Science, technology and innovation vital: Minister

By Adel Fruean 05 November 2021, 10:16PM

The potential of science, technology and innovation and its contribution to the development of Samoa's economy was highlighted during a Government conference on ICT Policy.

The stakeholder consultation and dialogue of the National Science Technology & Innovation (ST&I) Policy for Samoa was held on Friday at the Elisa Hotel conference room.

The dialogue was a collaboration between the Scientific Research Organisation of Samoa (S.R.O.S.), the Ministry of Education Sports and Culture (M.E.S.C.), the Ministry of Agriculture and Fisheries and the National University of Samoa. 


The workshop provided an opportunity for key stakeholders to have an open dialogue on science, technology and innovation for Samoa, and to provide input into the development of a national ST&I Policy for Samoa. 

Among the attendees was the Minister of Education Sports and Culture, Seuula Ioane, the N.U.S. Deputy Vice Chancellor, Peseta Desmond Lee Hang and the S.R.O.S. Chief Executive Officer, Seuseu Dr. Joseph Edward Tauati. 

The Education Minister said that the dialogue was initiated by a joint Cabinet submission by the S.R.O.S. and the N.U.S. dating back to 2015 to result in the releasing of FK (30)15.

Giving a speech to mark the occasion, Seuula said that this is a reflection that science, technology and innovation are important to Samoa.

“The 2018 mid-term review of the Samoa Pathway by the United Nations and the Small Island Development States (S.I.D.S.) reminds us, that the achievement of these internationally agreed mandates and milestones cannot be done alone,” he said.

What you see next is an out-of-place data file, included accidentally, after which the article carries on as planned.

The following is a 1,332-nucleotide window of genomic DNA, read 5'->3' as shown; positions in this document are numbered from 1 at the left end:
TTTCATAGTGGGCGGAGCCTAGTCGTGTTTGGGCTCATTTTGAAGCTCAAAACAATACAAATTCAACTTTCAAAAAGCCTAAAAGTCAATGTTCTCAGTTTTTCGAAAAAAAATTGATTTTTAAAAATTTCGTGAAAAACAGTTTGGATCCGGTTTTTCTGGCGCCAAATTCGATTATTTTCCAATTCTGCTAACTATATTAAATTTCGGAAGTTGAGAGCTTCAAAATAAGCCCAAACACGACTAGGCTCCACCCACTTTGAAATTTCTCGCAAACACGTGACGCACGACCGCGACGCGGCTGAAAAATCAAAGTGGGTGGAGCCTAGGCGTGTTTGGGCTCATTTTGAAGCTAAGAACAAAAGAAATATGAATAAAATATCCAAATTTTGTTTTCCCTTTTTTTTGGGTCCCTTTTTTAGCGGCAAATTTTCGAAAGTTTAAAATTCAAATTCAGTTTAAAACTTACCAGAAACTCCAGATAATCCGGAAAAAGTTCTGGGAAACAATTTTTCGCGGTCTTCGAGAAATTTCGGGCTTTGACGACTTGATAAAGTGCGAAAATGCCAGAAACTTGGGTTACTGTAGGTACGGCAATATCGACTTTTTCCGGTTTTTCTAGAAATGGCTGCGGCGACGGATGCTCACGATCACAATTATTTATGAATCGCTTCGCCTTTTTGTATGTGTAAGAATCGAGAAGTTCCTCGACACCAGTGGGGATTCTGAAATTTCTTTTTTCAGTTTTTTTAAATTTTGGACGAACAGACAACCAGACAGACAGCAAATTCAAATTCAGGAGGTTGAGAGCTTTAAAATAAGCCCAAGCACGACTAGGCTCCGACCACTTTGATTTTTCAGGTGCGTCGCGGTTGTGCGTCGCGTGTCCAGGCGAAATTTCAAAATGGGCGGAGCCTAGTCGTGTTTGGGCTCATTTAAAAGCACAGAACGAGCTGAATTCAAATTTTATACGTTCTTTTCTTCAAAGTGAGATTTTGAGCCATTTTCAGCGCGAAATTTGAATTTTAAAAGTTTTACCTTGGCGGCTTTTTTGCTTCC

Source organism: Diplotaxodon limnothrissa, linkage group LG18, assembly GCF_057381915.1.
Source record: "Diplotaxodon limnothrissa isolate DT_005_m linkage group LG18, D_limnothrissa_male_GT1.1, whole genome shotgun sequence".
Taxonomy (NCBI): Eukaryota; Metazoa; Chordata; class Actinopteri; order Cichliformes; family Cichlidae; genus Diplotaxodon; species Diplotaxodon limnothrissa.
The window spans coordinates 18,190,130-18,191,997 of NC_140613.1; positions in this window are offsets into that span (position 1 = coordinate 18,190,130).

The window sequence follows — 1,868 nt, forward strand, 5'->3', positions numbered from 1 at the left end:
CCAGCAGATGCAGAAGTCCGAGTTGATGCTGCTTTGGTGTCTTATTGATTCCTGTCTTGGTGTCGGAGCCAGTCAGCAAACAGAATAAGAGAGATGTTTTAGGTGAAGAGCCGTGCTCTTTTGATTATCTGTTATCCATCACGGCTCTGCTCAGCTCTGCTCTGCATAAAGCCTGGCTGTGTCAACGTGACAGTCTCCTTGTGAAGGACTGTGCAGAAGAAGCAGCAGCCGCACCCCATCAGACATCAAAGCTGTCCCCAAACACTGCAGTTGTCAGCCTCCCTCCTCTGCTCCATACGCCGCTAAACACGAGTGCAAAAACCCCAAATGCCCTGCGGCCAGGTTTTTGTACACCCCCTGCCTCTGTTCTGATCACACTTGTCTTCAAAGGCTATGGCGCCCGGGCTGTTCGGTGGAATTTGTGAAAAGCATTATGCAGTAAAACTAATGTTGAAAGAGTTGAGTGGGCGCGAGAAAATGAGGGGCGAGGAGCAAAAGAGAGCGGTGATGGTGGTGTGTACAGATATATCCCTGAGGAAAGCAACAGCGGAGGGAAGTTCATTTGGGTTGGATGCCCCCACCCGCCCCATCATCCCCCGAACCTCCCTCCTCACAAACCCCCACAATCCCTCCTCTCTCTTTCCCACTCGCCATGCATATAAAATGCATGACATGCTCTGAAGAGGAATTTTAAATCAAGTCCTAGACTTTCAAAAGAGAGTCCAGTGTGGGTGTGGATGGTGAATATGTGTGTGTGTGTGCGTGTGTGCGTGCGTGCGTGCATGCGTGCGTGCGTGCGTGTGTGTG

Furthermore, he said the same could be said about the Sustainable Development Goals or S.D.G.s.

“It is therefore important to note that science, technology and innovation is one of the means to achieve certain S.D.G.s. Hence, the work that you will deliberate and discuss today is very significant and will have lasting impacts on our economy.

“I, therefore urge you all to deliberate with clarity and with common purpose.” 

According to the ST&I Policy for Samoa Zero Draft, it emphasises that the vision for the ST&I Policy is to enrich the lives of all Samoans and their future generations, including their social and economic welfare and community sustainability, through support from research, science, technology and innovation across all areas of governance underpinned by open science. 

The overall goal is to ensure advanced education, applicable research, affordable technology, accessible scientific research data and publications, sharing of innovation knowledge to support sustainable livelihoods and a better quality of life for all Samoans.


Despite Samoa not having an overarching policy directing and guiding the integrated development of ST&I across different development sectors including the community and grassroots levels, the dialogue heard that there is a need for innovative thinking on how Samoa can use ST&I and its development to improve the way things are done, in terms of improved efficiency and effectiveness in operations, service deliveries, social inclusion and human development.

This includes using ST&I for improving technological and knowledge transfers, e-government, e-commerce, e-banking, entrepreneurship, business development, and other areas.  

But based on the consultations conducted so far on the ST&I Policy development, the key issues, challenges and gaps identified so far include the declining number of students interested in science as an area of study, which has implications for the human capital development of scientific areas and fields of work in Samoa that require science and scientific knowledge.

Also, the declining number and quality of science teachers in Samoa impacts on the issues identified above. Samoa is not full capitalizing the benefits and potentials of ST&I in the development of its economy across various sectors and domains.

In addition, limited evidence-based understanding of ST&I and its current status of development, including potential areas for priority development. 

By Adel Fruean 05 November 2021, 10:16PM

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